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The Environment:

I've got three projects in my solution currently:

  • A .NET Standard 2.0 library with some code I'd like to test.
  • A .NET Core 2.2 console app that references the library to make sure it works.
  • A .NET Core 2.2 console app created by using the "NUnit Test Project" template in VS.

The dependencies in my test project all are all from NuGet:

  • Moq Version="4.10.1"
  • nunit" Version="3.11.0"
  • NUnit.ConsoleRunner" Version="3.10.0"
  • NUnit3TestAdapter" Version="3.13.0"
  • Microsoft.NET.Test.Sdk" Version="16.0.1"

The Problem:

The .NET standard library relies on an app.config file being present in any application that uses it. It uses ConfigurationSection and ConfigurationElement attributes to map the values to a class, very similar to this answer: A custom config section with nested collections

The .NET Core console app has an app.config file in it, and the library is able to parse values out of it just fine and use them. Yay.

The NUnit console app, on the other hand, has the same app.config file in it, but the library can't seem to see it. As soon as it tries to read a value using ConfigurationManager.GetSection("...") it returns null.

Has anyone gotten an app.config file to work with NUnit3 in an environment like this?


What I've Tried:

It seems like it supports config files, but I'm not sure if the docs are referring to some special NUnit config file or an app.config file.

  • I tried renaming app.config to my_test_project_name.dll.config
  • I set the config file "Copy to output directory" setting to "Copy always"
  • I tried every similar name I could think of (app.config, App.config, my_test_project_name.config, my_test_project_name.dll.config, etc)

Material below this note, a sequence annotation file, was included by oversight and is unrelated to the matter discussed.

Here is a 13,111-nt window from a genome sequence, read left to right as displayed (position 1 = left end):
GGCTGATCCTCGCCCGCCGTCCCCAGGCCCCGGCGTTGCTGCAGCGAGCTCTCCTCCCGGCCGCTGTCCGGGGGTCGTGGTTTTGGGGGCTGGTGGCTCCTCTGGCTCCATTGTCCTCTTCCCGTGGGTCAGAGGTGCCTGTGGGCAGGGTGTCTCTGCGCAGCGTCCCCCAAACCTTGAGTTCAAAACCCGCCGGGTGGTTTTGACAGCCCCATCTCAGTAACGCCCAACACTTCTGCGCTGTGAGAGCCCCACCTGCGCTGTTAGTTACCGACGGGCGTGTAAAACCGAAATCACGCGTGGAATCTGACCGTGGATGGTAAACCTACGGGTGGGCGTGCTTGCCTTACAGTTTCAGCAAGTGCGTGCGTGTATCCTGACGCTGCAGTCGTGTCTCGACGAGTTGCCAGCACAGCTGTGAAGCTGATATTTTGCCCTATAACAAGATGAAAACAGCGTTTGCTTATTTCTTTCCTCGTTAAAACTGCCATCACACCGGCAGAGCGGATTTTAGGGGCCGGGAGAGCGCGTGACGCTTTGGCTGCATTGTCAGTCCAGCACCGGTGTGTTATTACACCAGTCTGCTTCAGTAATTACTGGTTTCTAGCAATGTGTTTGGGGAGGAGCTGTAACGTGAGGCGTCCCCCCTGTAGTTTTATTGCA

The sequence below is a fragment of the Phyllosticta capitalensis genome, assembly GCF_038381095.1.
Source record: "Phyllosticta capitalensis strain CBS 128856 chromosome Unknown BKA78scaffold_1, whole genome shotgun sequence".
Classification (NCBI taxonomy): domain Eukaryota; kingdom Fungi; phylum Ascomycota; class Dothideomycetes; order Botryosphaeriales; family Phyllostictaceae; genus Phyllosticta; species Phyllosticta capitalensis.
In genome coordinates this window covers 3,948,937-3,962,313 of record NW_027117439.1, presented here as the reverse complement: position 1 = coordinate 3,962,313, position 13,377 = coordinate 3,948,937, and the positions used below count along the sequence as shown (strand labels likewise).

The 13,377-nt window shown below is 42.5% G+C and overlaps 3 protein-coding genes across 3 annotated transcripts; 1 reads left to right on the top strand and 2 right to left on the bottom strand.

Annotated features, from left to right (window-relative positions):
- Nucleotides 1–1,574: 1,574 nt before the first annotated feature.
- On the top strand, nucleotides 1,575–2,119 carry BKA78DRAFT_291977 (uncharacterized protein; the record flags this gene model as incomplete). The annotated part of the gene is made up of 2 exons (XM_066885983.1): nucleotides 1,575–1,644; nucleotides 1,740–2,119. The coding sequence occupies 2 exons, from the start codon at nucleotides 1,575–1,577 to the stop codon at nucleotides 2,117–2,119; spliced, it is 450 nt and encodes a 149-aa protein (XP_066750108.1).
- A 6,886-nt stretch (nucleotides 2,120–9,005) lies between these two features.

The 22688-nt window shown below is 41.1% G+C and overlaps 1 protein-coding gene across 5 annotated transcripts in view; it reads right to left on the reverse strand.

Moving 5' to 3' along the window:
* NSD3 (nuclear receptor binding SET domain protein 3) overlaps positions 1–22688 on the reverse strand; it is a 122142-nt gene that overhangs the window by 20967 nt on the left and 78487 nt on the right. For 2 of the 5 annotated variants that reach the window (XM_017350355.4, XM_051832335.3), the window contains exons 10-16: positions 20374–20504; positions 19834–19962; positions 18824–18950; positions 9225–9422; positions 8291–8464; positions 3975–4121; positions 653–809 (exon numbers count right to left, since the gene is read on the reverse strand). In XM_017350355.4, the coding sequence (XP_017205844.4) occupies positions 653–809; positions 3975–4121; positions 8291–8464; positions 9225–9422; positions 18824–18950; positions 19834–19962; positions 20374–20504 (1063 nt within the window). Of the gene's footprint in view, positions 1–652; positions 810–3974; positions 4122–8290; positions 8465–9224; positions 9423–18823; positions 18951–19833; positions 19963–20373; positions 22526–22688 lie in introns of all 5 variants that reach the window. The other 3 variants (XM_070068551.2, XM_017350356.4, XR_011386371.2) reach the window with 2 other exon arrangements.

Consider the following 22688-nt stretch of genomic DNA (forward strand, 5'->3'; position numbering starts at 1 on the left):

I also tried a few things inside the one test I've written so far, to attempt to set the config file somehow, such as a suggestion to use AppDomain.CurrentDomain.SetData() (didn't work, possibly because NUnit3 doesn't support AppDomain):

AppDomain.CurrentDomain.SetData("APP_CONFIG_FILE", @"C:\Path\To\My\Tests\my_test_project_name.dll.config");

Although there are tests in the NUnit repo that seem to suggest using a configuration file in NUnit3 is possible, that particular test file is only referenced in the .NET 4.5 demo project, not the .NET Core demo project.

  • The NUnit Console runner doesn't work with .NET Core or .NET Standard, only with .NET Framework based tests. It's not clear why you would want to use both the NUnit Console and the NUnit test adapter anyway. – Charlie Apr 6 '19 at 16:52
  • If you want to test .NET Standard library, then why you need app.config - just provide required values through own implementation of IConfiguration(mocking for example). If you want to test that .NET Standard library working correctly with console app - test your console app - end to end tests. As I understand .NET Standard library shouldn't be aware about app.config files. – Fabio Apr 8 '19 at 7:38
13
+300

When you execute the following line within a unit test and inspect its result, you may notice that the NUnit project looks for a configuration file called testhost.dll.config.

ConfigurationManager.OpenExeConfiguration(ConfigurationUserLevel.None).FilePath;

Path shortened: ClassLibrary1\NUnitTestProject1\bin\Debug\netcoreapp2.2\testhost.dll.config

Thereby, I have created an example of how to use a configuration file with ASP.NET Core 2.2 and the NUnit Test Project template. Also, make sure that the Copy to Output Directory setting for the configuration file is set to Copy always.

UnitTest.cs

public class UnitTest
{
    private readonly string _configValue = ConfigurationManager.AppSettings["test"];

    [Test]
    public void Test()
    {
        Assert.AreEqual("testValue", _configValue);
    }
}

testhost.dll.config

<?xml version="1.0" encoding="utf-8" ?>
<configuration>
  <appSettings>
    <add key="test" value="testValue" />
  </appSettings>
</configuration>
0

For one project testhost.dll.config is working well.
For another project I had to use testhost.x86.dll.config

The solution from (prd) was very helpfull for verifying the real path being used

ConfigurationManager.OpenExeConfiguration(ConfigurationUserLevel.None).FilePath;

https://github.com/dotnet/corefx/issues/22101

Copy app.config with correct name

<Target Name="CopyCustomContent" AfterTargets="AfterBuild">
  <Copy SourceFiles="app.config" DestinationFiles="$(OutDir)\testhost.dll.config" />
</Target>
<Target Name="CopyCustomContent" AfterTargets="AfterBuild">
    <Copy SourceFiles="App.config" DestinationFiles="$(OutDir)\testhost.x86.dll.config" />
</Target>

This was another interesting solution

<None Update="App.config">
  <Link>testhost.x86.dll.config</Link>
  <CopyToOutputDirectory>PreserveNewest</CopyToOutputDirectory>
</None>

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